Figure 4:
Gravity-based inclinometer.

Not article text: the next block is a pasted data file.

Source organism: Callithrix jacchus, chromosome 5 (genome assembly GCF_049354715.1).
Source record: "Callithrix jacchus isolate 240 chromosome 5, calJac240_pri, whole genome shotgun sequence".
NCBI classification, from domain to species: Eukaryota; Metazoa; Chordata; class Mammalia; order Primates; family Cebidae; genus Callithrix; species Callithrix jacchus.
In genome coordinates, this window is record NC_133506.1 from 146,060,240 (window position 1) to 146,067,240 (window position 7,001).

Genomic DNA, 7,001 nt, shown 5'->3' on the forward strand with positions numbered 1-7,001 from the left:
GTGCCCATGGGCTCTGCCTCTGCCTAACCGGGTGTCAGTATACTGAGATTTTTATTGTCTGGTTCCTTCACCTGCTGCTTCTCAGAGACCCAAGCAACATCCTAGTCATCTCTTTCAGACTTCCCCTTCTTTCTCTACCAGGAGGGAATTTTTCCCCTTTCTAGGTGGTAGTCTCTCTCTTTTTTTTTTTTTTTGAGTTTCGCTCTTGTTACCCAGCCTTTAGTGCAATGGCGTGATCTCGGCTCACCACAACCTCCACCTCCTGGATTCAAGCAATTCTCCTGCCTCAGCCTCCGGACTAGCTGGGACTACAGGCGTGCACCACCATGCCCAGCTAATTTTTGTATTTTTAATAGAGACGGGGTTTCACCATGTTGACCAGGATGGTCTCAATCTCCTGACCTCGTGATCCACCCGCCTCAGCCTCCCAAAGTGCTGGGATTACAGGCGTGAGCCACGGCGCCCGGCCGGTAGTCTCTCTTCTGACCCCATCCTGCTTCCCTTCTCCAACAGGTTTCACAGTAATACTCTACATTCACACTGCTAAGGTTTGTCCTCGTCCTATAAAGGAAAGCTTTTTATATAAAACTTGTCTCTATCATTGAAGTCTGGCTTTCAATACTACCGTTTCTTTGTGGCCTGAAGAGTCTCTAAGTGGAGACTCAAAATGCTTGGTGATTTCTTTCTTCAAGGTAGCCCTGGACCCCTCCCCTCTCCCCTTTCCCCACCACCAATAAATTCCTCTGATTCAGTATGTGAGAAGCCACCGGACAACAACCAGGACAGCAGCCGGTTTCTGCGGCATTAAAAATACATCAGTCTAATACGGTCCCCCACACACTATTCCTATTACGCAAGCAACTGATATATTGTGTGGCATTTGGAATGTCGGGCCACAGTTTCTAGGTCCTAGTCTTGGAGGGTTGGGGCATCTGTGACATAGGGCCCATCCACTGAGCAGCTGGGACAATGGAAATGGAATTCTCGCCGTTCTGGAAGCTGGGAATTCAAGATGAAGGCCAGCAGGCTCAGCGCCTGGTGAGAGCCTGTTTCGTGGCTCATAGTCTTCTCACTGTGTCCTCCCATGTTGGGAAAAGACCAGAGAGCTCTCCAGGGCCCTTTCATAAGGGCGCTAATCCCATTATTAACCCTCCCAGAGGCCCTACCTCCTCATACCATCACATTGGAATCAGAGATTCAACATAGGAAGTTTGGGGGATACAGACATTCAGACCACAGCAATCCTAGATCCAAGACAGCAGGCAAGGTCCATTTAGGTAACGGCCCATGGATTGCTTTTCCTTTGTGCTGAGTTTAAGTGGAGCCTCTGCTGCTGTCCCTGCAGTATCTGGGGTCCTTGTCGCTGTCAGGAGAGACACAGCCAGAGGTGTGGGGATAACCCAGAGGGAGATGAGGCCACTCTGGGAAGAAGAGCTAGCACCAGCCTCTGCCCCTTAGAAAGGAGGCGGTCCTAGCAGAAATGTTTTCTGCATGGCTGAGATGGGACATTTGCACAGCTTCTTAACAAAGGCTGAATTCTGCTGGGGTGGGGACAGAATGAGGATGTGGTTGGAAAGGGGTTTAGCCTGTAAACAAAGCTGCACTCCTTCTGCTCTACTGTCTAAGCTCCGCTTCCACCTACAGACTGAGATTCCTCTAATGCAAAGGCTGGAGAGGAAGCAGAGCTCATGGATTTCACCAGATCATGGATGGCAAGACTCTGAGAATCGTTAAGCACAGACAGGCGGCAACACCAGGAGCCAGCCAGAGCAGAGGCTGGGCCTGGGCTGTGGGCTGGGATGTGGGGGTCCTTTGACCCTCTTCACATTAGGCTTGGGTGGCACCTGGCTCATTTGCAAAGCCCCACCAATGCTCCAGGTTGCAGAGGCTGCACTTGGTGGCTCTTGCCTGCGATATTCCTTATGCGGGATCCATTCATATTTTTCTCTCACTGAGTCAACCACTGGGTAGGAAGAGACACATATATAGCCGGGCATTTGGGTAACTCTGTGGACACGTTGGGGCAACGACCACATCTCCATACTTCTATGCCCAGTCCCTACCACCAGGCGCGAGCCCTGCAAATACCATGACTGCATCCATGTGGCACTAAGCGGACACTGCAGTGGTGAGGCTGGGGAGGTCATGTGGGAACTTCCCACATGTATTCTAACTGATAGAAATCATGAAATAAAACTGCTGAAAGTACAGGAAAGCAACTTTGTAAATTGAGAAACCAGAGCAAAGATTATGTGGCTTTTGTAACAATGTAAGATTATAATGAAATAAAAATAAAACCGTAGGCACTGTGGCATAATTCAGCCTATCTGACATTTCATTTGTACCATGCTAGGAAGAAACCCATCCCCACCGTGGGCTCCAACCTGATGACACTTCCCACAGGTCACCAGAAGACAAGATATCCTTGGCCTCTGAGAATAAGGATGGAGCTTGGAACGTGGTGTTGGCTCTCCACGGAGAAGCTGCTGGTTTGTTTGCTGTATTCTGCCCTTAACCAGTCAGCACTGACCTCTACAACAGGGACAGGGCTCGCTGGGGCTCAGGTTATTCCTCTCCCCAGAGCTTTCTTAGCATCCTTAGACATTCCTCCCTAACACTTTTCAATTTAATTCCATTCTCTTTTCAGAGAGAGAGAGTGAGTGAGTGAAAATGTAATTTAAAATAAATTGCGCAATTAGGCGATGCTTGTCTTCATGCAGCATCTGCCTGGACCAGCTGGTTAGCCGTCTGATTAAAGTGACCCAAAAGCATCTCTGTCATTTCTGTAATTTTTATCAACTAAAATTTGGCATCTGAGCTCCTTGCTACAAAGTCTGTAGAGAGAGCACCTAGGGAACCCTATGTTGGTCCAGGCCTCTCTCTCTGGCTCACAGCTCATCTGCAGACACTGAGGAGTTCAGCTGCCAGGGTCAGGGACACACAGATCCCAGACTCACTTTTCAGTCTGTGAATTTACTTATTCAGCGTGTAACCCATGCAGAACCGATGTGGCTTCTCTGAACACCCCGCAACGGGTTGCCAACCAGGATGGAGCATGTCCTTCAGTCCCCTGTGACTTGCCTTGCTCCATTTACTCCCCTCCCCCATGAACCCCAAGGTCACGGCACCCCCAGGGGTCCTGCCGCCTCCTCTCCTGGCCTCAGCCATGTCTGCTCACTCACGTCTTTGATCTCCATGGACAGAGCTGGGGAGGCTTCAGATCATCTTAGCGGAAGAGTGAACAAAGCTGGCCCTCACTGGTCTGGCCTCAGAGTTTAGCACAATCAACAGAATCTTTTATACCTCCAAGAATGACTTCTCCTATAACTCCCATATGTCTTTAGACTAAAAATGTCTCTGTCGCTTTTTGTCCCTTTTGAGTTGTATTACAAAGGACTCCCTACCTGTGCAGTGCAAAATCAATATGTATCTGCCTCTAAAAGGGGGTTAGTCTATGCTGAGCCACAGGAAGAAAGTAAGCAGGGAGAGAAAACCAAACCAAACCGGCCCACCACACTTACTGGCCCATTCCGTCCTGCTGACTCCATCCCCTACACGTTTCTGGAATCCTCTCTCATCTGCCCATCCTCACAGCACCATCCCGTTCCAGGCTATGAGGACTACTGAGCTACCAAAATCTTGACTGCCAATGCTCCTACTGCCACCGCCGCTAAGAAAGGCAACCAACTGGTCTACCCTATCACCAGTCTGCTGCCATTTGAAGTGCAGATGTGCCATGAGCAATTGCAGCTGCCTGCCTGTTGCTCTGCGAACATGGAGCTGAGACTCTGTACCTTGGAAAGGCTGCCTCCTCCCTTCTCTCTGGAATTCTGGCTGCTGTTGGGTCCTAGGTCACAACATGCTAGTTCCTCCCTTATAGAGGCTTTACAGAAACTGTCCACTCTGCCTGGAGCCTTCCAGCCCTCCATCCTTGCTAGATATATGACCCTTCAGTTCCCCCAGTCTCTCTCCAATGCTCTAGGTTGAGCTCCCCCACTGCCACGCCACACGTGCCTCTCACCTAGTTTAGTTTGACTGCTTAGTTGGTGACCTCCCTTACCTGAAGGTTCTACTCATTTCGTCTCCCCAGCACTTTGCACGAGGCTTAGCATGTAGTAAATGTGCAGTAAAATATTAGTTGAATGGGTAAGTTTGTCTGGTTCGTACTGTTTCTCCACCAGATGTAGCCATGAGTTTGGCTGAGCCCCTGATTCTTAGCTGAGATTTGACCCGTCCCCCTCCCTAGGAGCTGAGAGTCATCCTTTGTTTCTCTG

This measurement technique requires a 60-cm carpenter's square and is performed with the individual lying on their nontested side (Figure 5) with the tested arm up. The individual should be close to the edge of the table to allow the tested arm to possibly move past the table (although unlikely) during horizontal adduction. The nontested extremity is placed under the individual's head to support a neutral neck position, and the trunk should be directly perpendicular to the plinth with hip and knees flexed to 45°. The tester stands facing the individual at the level of their shoulders and grasps the flexed elbow with one hand while passively abducting the humerus to 90° with the other hand (maintaining 0° of rotation at the humerus) as illustrated in Figure 5. Arm positioning is maintained with the initial contact hand while the other hand manually contacts the participant's lateral scapular border and places it in a fully adducted (retracted) position toward the spine (Figure 5). The retracted scapular position is maintained by the tester throughout the procedure. The next step in the measurement requires the tester to passively lower the arm (toward the table) across the individual's chest (Figure 6). The tester maintains neutral humerus rotation and scapular stabilization in the retracted position for the duration of the measurement. The movement is ceased once the tester determines that the scapula or humerus is unable to be further stabilized and/or movement stops. Once the movement is ceased, another person familiar with the procedure, at the direction of the tester, places the carpenter's square perpendicular to the table in contact with the medial epicondyle of the elbow and records the distance from the bottom of the carpenter's square to the point of the medial epicondyle (Figure 6). The distance is recorded in centimeters and a larger distance implies greater PST (less flexibility). Future measurements may be used for comparison and to document improvement or worsening of PST. A change of 5 cm or more is required to exceed the threshold of error and to be 90% certain that a true change has occurred. This procedure has a reported reliability (reproducibility) coefficient ≥0.80 in both intrarater and interrater investigations and has been found to have both convergent and discriminant validity (27). Essentially, a reliability coefficient of >0.75 is considered to have good reproducibility, thus a tester is likely to record a similar measurement if this procedure was repeated a second time. A limitation of this procedure lies in the absence of normative values. Moreover, the distance measured cannot be compared between individuals due to varied body morphology because chest and shoulder width may affect the measurement (those with wider shoulders may have an increased distance from the table irrespective of PST).